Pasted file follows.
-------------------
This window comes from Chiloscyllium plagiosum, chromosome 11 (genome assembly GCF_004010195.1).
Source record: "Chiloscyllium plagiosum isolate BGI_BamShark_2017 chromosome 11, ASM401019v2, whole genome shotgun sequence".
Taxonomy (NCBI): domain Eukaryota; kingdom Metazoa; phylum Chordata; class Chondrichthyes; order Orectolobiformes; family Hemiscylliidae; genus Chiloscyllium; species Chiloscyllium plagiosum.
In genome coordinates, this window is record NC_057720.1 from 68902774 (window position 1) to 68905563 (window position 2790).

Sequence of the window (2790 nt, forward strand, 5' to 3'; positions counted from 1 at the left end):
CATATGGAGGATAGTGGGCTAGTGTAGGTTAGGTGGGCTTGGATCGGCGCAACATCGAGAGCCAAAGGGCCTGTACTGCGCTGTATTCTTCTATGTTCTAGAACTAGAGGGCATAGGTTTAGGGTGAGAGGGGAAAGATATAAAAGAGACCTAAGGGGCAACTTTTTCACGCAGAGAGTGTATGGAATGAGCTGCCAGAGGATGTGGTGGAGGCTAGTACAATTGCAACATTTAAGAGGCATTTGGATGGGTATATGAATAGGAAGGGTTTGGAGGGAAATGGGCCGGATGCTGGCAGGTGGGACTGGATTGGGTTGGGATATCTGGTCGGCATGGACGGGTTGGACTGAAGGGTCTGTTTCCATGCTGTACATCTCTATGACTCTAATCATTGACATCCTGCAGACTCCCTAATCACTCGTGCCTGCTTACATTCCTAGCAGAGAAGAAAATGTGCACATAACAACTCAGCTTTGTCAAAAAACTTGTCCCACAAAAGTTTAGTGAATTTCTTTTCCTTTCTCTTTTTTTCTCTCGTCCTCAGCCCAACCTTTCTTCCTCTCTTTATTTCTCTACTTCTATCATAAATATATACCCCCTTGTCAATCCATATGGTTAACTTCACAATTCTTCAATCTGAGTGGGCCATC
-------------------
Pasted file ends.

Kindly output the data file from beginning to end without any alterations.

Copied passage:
This window comes from Chiloscyllium plagiosum, chromosome 11 (genome assembly GCF_004010195.1).
Source record: "Chiloscyllium plagiosum isolate BGI_BamShark_2017 chromosome 11, ASM401019v2, whole genome shotgun sequence".
Taxonomy (NCBI): domain Eukaryota; kingdom Metazoa; phylum Chordata; class Chondrichthyes; order Orectolobiformes; family Hemiscylliidae; genus Chiloscyllium; species Chiloscyllium plagiosum.
In genome coordinates, this window is record NC_057720.1 from 68902774 (window position 1) to 68905563 (window position 2790).

Sequence of the window (2790 nt, forward strand, 5' to 3'; positions counted from 1 at the left end):
CATATGGAGGATAGTGGGCTAGTGTAGGTTAGGTGGGCTTGGATCGGCGCAACATCGAGAGCCAAAGGGCCTGTACTGCGCTGTATTCTTCTATGTTCTAGAACTAGAGGGCATAGGTTTAGGGTGAGAGGGGAAAGATATAAAAGAGACCTAAGGGGCAACTTTTTCACGCAGAGAGTGTATGGAATGAGCTGCCAGAGGATGTGGTGGAGGCTAGTACAATTGCAACATTTAAGAGGCATTTGGATGGGTATATGAATAGGAAGGGTTTGGAGGGAAATGGGCCGGATGCTGGCAGGTGGGACTGGATTGGGTTGGGATATCTGGTCGGCATGGACGGGTTGGACTGAAGGGTCTGTTTCCATGCTGTACATCTCTATGACTCTAATCATTGACATCCTGCAGACTCCCTAATCACTCGTGCCTGCTTACATTCCTAGCAGAGAAGAAAATGTGCACATAACAACTCAGCTTTGTCAAAAAACTTGTCCCACAAAAGTTTAGTGAATTTCTTTTCCTTTCTCTTTTTTTCTCTCGTCCTCAGCCCAACCTTTCTTCCTCTCTTTATTTCTCTACTTCTATCATAAATATATACCCCCTTGTCAATCCATATGGTTAACTTCACAATTCTTCAATCTGAGTGGGCCATC